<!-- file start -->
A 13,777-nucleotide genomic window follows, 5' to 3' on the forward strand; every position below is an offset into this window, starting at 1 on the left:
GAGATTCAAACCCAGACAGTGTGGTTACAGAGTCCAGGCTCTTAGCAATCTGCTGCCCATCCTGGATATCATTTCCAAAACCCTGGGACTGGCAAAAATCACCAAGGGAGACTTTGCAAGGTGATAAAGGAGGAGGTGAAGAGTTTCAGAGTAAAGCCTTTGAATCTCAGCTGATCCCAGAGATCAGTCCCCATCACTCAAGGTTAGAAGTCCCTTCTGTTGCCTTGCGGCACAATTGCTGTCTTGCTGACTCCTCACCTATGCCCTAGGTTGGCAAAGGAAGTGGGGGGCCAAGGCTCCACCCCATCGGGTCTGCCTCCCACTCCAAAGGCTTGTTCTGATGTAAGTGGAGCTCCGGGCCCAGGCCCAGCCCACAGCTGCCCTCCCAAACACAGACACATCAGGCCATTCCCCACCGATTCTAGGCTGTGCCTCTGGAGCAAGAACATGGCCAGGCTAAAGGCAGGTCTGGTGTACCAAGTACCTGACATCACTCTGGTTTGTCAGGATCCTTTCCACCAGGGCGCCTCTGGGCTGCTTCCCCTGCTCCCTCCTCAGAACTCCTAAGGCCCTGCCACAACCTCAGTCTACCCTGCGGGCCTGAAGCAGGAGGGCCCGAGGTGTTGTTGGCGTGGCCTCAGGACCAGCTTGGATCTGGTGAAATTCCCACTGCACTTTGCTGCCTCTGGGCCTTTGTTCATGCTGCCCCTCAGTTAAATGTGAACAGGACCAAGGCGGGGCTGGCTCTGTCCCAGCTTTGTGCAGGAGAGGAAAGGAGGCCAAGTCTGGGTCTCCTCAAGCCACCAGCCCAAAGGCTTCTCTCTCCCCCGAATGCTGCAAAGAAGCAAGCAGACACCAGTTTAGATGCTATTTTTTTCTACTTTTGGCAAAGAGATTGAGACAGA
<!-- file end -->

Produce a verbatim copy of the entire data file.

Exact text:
A 13,777-nucleotide genomic window follows, 5' to 3' on the forward strand; every position below is an offset into this window, starting at 1 on the left:
GAGATTCAAACCCAGACAGTGTGGTTACAGAGTCCAGGCTCTTAGCAATCTGCTGCCCATCCTGGATATCATTTCCAAAACCCTGGGACTGGCAAAAATCACCAAGGGAGACTTTGCAAGGTGATAAAGGAGGAGGTGAAGAGTTTCAGAGTAAAGCCTTTGAATCTCAGCTGATCCCAGAGATCAGTCCCCATCACTCAAGGTTAGAAGTCCCTTCTGTTGCCTTGCGGCACAATTGCTGTCTTGCTGACTCCTCACCTATGCCCTAGGTTGGCAAAGGAAGTGGGGGGCCAAGGCTCCACCCCATCGGGTCTGCCTCCCACTCCAAAGGCTTGTTCTGATGTAAGTGGAGCTCCGGGCCCAGGCCCAGCCCACAGCTGCCCTCCCAAACACAGACACATCAGGCCATTCCCCACCGATTCTAGGCTGTGCCTCTGGAGCAAGAACATGGCCAGGCTAAAGGCAGGTCTGGTGTACCAAGTACCTGACATCACTCTGGTTTGTCAGGATCCTTTCCACCAGGGCGCCTCTGGGCTGCTTCCCCTGCTCCCTCCTCAGAACTCCTAAGGCCCTGCCACAACCTCAGTCTACCCTGCGGGCCTGAAGCAGGAGGGCCCGAGGTGTTGTTGGCGTGGCCTCAGGACCAGCTTGGATCTGGTGAAATTCCCACTGCACTTTGCTGCCTCTGGGCCTTTGTTCATGCTGCCCCTCAGTTAAATGTGAACAGGACCAAGGCGGGGCTGGCTCTGTCCCAGCTTTGTGCAGGAGAGGAAAGGAGGCCAAGTCTGGGTCTCCTCAAGCCACCAGCCCAAAGGCTTCTCTCTCCCCCGAATGCTGCAAAGAAGCAAGCAGACACCAGTTTAGATGCTATTTTTTTCTACTTTTGGCAAAGAGATTGAGACAGA